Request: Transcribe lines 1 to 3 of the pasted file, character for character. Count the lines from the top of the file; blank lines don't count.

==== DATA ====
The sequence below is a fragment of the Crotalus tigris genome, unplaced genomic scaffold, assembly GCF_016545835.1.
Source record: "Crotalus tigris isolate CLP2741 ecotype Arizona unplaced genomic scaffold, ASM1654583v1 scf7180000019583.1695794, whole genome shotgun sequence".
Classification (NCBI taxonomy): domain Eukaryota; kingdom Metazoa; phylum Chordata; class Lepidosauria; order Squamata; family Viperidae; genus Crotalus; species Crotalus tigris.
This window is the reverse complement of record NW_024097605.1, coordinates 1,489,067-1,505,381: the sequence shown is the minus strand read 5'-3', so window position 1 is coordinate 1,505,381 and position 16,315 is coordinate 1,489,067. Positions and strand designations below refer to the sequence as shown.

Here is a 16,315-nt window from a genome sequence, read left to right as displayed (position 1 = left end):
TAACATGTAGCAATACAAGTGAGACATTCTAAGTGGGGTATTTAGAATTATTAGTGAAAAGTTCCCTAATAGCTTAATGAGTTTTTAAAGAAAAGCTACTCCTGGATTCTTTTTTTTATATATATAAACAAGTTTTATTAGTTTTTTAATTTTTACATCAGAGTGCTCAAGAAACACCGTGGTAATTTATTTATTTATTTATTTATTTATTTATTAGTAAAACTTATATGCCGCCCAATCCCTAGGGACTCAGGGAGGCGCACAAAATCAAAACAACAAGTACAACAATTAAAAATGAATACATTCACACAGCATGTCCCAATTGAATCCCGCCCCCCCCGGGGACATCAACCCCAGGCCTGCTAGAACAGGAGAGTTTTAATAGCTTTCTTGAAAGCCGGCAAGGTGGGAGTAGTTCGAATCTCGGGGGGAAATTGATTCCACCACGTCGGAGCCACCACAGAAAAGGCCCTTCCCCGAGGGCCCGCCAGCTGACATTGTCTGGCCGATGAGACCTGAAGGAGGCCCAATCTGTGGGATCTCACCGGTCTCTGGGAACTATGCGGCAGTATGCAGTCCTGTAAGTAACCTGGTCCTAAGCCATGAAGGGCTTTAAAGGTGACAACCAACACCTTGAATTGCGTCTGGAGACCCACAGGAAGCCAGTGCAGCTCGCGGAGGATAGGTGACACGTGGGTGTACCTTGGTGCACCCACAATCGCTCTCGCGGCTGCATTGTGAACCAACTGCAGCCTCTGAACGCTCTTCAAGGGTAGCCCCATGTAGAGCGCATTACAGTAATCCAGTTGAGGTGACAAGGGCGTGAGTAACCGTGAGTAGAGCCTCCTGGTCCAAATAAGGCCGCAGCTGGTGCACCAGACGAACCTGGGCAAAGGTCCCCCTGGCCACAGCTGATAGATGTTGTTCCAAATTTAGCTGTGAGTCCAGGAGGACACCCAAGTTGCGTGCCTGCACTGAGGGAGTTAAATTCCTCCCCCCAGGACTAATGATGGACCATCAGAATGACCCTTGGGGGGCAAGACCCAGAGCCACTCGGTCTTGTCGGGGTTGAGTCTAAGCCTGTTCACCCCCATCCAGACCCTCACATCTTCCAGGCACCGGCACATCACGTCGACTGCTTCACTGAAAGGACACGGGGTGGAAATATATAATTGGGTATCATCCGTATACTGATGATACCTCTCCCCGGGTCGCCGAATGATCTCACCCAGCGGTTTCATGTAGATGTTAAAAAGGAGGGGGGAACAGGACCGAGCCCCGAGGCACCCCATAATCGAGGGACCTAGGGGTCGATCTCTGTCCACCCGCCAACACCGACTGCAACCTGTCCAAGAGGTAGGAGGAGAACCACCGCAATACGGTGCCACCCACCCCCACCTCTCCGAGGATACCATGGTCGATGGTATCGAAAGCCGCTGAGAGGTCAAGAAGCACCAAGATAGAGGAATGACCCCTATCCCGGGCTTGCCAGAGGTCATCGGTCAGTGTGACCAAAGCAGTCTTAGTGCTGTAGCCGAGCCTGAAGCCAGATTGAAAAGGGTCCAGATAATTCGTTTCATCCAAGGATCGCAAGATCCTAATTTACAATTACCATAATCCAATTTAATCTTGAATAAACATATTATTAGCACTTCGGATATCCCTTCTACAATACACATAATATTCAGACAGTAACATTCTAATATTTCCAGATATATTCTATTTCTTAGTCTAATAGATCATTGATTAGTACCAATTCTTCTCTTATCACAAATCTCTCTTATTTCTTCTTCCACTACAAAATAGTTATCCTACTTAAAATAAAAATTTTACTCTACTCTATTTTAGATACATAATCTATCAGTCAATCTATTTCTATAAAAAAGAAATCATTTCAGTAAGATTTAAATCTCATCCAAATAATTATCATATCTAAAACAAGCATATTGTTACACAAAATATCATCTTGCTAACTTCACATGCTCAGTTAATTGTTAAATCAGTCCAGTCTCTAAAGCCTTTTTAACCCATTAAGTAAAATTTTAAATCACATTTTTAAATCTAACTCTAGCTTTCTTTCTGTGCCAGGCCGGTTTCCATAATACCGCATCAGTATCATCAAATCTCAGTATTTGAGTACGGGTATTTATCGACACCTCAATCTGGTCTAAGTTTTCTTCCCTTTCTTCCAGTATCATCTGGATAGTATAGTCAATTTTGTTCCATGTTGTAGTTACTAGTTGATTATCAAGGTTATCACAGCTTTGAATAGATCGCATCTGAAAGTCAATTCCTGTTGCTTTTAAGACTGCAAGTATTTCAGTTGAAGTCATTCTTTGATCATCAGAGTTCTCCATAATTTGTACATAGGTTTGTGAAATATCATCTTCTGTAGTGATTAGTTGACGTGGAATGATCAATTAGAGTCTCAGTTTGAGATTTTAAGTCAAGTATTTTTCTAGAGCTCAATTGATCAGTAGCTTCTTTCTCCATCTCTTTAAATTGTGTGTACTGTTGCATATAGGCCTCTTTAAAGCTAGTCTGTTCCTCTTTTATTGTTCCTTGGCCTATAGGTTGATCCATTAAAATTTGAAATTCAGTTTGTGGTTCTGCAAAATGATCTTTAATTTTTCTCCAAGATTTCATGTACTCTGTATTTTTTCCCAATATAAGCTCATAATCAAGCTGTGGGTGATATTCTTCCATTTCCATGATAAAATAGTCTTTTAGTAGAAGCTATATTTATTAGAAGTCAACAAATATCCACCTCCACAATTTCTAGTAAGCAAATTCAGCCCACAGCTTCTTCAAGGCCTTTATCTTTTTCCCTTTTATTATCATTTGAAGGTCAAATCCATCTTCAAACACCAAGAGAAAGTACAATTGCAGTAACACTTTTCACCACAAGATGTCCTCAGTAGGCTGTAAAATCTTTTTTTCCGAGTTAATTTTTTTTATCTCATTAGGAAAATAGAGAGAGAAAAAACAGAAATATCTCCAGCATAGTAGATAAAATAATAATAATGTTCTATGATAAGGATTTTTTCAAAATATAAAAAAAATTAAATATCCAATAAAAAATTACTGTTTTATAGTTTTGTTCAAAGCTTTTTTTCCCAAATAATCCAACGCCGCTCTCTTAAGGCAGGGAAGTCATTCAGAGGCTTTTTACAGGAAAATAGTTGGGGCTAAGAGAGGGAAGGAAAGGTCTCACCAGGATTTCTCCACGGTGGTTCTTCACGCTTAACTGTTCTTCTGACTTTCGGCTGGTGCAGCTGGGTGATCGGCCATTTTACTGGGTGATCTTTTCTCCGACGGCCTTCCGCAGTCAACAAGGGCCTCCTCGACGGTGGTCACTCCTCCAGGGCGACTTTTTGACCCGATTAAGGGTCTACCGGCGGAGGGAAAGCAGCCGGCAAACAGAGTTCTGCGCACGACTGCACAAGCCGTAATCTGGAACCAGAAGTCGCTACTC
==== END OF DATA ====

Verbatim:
The sequence below is a fragment of the Crotalus tigris genome, unplaced genomic scaffold, assembly GCF_016545835.1.
Source record: "Crotalus tigris isolate CLP2741 ecotype Arizona unplaced genomic scaffold, ASM1654583v1 scf7180000019583.1695794, whole genome shotgun sequence".
Classification (NCBI taxonomy): domain Eukaryota; kingdom Metazoa; phylum Chordata; class Lepidosauria; order Squamata; family Viperidae; genus Crotalus; species Crotalus tigris.